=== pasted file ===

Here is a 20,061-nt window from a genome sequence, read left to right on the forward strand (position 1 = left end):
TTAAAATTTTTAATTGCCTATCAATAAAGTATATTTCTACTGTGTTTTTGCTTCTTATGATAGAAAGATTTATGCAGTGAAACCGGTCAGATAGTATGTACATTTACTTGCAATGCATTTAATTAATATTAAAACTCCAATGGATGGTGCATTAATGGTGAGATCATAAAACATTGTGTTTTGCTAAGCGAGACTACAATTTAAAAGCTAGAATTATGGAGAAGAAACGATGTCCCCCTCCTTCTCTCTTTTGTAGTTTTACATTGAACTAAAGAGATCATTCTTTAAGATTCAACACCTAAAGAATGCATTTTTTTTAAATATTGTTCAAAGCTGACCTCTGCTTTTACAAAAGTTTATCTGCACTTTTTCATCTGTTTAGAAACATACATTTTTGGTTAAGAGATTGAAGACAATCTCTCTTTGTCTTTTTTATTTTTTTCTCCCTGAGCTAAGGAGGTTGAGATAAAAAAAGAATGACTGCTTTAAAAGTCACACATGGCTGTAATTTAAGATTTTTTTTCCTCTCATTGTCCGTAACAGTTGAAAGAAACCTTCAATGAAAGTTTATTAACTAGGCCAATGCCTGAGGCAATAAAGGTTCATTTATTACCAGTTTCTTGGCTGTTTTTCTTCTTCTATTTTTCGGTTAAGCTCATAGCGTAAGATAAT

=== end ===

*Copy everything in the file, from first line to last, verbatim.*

Here is a 20,061-nt window from a genome sequence, read left to right on the forward strand (position 1 = left end):
TTAAAATTTTTAATTGCCTATCAATAAAGTATATTTCTACTGTGTTTTTGCTTCTTATGATAGAAAGATTTATGCAGTGAAACCGGTCAGATAGTATGTACATTTACTTGCAATGCATTTAATTAATATTAAAACTCCAATGGATGGTGCATTAATGGTGAGATCATAAAACATTGTGTTTTGCTAAGCGAGACTACAATTTAAAAGCTAGAATTATGGAGAAGAAACGATGTCCCCCTCCTTCTCTCTTTTGTAGTTTTACATTGAACTAAAGAGATCATTCTTTAAGATTCAACACCTAAAGAATGCATTTTTTTTAAATATTGTTCAAAGCTGACCTCTGCTTTTACAAAAGTTTATCTGCACTTTTTCATCTGTTTAGAAACATACATTTTTGGTTAAGAGATTGAAGACAATCTCTCTTTGTCTTTTTTATTTTTTTCTCCCTGAGCTAAGGAGGTTGAGATAAAAAAAGAATGACTGCTTTAAAAGTCACACATGGCTGTAATTTAAGATTTTTTTTCCTCTCATTGTCCGTAACAGTTGAAAGAAACCTTCAATGAAAGTTTATTAACTAGGCCAATGCCTGAGGCAATAAAGGTTCATTTATTACCAGTTTCTTGGCTGTTTTTCTTCTTCTATTTTTCGGTTAAGCTCATAGCGTAAGATAAT